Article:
1/2 cup long-grain rice
1 1/4 cups chicken stock
2 tablespoons freshly squeezed lemon juice
1. Place the olive oil in a heavy, medium-large pot over medium heat. Add the minced onion, and cook, stirring occasionally, until the onion is starting to soften, about 4-5 minutes. Add the spinach and 2/3 cup of the dill. Stir well to coat the greens with the olive oil. Cover, and cook the spinach until volume is considerably reduced, about 3 minutes.
2. Add rice and chicken stock to spinach, stirring well. Season broth to taste with salt. Cover, turn heat to medium-low, and cook for 20 minutes more.
3. After 20 minutes, check to make sure the rice is cooked. If not, cover and cook until the rice is done. When it’s finished, if there’s excess liquid, turn heat to medium-high and boil it away, uncovered, for a few moments. Just before serving, add the remaining 1/3 cup of dill, and the lemon juice. Stir well, check for seasoning, and serve.
It was only about ten years ago that I fell in love with paidakia, or Greek lamb chops. I dunno…it just never sounded very different, and there were so many other lamb dishes to try. But that was before I discovered that Greece is the frickin’ lamb chop capital of the world! Heading down to Athens after a northern Greece trip, I got a tip on a taverna not far from the Athens airport…at which I was specifically advised to try the lamb chops. I did. I’ve been back ten times since, and have led many people there just for the lamb chops. Then things got even better: I found that cooks all over Greece make lamb chops like these, and most Greek people always and passionately have their local faves for paidakia. Seriously…if you’ve been to Greece and missed paidakia…as I had…make arrangements soon to get back. Why are they so different? All over Greece, the chops are cut from young lambs…and cut in such a way so that the bones are long, arcing, and layered with meat, fat, meat, fat, meat, fat. Forget about your steakhouse lamb chops: these guys do not have big, rare, meaty eyes of lamb. The eye is rather small and, after cooking, the color is rather grey. No matter! I’m a “rare” man all the way in meat–but there ain’t nothing better in the world than these thin, well-done lamb chops, alive with crackle, bursting with flavor, kind of like the pork of lamb. I like to sit down and a dozen or so, if I’m not too hungry. The prep is simple as can be: salt, olive oil, and a big open flame. If you want to see for yourself…well, ten years later…I have never tasted paidakia in Greece better than my beloved first ones! So hie thee to Athens, stay at the airport Sofitel (a good hotel!), take a taxi to the nearby town of Kalyvia, and have dinner at Taverna To Trigono, right across from the gas station. Prepare for a thunder bolt. And, if you’re dining at midnight, you’ll be privileged to see the whole lambs for tomorrow coming off the truck, straight from a shepherd high in the hills of the island of Lesvos. Ah, old world! Don’t vanish, please!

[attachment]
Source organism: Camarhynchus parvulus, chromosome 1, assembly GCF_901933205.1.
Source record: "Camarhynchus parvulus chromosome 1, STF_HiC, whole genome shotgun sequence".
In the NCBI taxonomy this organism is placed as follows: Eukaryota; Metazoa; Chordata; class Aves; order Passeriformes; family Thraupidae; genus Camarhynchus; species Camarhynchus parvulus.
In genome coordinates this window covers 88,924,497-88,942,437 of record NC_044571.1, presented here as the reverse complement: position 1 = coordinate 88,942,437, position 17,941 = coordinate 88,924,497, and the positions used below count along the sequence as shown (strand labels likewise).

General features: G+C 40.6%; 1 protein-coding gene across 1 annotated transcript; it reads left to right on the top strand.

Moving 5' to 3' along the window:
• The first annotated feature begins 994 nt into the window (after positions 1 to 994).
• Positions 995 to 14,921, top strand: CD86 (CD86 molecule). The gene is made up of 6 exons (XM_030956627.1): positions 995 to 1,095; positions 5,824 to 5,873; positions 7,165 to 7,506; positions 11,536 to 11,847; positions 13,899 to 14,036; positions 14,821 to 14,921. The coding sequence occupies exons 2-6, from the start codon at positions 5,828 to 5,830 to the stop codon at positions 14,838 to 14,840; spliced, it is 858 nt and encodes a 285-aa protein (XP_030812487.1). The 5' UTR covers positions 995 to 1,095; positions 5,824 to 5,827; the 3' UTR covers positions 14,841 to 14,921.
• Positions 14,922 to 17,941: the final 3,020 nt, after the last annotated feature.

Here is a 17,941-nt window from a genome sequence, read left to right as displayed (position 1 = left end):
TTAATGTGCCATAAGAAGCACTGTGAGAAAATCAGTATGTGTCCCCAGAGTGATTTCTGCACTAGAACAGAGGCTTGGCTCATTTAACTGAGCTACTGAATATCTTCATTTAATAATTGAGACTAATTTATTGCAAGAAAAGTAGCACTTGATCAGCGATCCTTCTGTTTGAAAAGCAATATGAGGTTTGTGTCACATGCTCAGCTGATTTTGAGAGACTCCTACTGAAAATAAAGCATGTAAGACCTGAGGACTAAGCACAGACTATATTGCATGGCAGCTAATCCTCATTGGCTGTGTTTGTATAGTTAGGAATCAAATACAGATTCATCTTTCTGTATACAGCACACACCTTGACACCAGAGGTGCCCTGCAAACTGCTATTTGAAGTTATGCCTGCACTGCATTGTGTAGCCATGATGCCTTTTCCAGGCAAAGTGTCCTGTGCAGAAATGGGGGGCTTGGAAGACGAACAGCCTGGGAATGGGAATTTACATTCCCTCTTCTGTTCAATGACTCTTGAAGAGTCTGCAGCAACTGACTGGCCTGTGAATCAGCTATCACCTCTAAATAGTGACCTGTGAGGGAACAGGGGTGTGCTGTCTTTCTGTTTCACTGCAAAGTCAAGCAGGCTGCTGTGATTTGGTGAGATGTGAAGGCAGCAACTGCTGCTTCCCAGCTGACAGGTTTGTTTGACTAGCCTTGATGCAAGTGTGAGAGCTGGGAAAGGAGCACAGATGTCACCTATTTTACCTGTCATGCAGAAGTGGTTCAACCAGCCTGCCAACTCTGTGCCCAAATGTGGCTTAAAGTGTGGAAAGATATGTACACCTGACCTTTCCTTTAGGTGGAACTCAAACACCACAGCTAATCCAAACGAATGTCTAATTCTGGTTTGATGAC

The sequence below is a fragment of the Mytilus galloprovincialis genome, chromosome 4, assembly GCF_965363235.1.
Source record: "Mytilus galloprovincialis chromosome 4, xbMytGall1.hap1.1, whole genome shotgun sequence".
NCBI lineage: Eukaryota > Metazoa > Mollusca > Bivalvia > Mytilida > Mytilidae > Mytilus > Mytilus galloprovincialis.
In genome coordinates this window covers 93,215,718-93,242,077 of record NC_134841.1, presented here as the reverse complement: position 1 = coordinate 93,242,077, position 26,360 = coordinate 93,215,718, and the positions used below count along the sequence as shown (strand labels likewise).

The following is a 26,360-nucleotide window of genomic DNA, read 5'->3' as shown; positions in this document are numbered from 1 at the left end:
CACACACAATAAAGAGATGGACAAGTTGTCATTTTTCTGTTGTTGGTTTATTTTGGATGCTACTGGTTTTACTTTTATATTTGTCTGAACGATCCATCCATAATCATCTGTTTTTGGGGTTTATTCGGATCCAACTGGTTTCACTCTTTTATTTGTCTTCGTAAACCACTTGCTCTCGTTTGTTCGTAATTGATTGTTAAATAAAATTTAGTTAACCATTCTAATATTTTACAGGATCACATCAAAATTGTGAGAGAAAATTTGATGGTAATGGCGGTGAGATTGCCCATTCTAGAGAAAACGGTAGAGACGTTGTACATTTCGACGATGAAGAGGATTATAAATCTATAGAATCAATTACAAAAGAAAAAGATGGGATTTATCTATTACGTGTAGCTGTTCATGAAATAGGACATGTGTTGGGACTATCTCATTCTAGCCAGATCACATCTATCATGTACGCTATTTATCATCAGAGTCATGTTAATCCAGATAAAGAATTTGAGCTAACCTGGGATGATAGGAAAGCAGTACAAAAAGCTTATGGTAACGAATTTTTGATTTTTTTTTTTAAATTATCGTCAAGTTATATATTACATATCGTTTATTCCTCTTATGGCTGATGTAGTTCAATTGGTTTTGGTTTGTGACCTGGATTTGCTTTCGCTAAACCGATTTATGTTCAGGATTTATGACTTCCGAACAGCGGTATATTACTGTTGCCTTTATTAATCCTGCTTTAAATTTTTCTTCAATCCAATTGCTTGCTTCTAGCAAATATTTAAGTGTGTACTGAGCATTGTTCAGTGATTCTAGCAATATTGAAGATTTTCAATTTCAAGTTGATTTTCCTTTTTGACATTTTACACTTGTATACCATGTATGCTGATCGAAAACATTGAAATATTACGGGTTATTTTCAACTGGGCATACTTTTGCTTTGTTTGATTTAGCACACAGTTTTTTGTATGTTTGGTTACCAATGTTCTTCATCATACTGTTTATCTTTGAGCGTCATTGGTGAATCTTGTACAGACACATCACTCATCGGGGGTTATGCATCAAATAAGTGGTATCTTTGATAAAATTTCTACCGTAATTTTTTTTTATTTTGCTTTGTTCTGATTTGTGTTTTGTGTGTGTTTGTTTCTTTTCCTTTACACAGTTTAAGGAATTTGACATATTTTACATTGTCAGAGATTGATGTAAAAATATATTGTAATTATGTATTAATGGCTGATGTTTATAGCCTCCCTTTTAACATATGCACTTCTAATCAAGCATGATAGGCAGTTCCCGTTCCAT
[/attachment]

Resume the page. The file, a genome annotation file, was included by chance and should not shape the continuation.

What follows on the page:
5) The Milos Special
I feel a little sheepish about including this last one, which is a dish from a fancy Greek restaurant–but, then again, it is one of the best things you’ll ever ! Now, all over Greece you have the opportunity to taste lightly battered and fried thin circles of zucchini and eggplant. These morsels, though delicious, would not make it onto my list of Five Favorite Greek Dishes. Forty-Five Favorite, maybe, but not Five. And that’s where the fancy restaurant comes in. Milos, a very beautiful, very expensive Greek seafood restaurant in New York City–also in Montreal, Athens and Las Vegas–is run by a man positively mad for quality. Nowhere on the menu does this reverberate more profoundly than in Costa’s version of the humble fried vegetables. The dish is an appetizer called the Milos Special, and–despite the almost $30 price tag–you will see it on the tables of all the regulars at Milos. It is a high pile of impossibly light, crispy slices, anchored by a mound of garlicky tzatziki, ringed by perfect morsels of fried Greek cheese. Why so much money for, I dunno, a dollar’s worth of ingredients? Because Costa hires two cooks, full-time…just to cook this appetizer!!!. That curious labor maneuver guarantees perfect frying every time…and probably the most addictive fried vegetables in the known universe.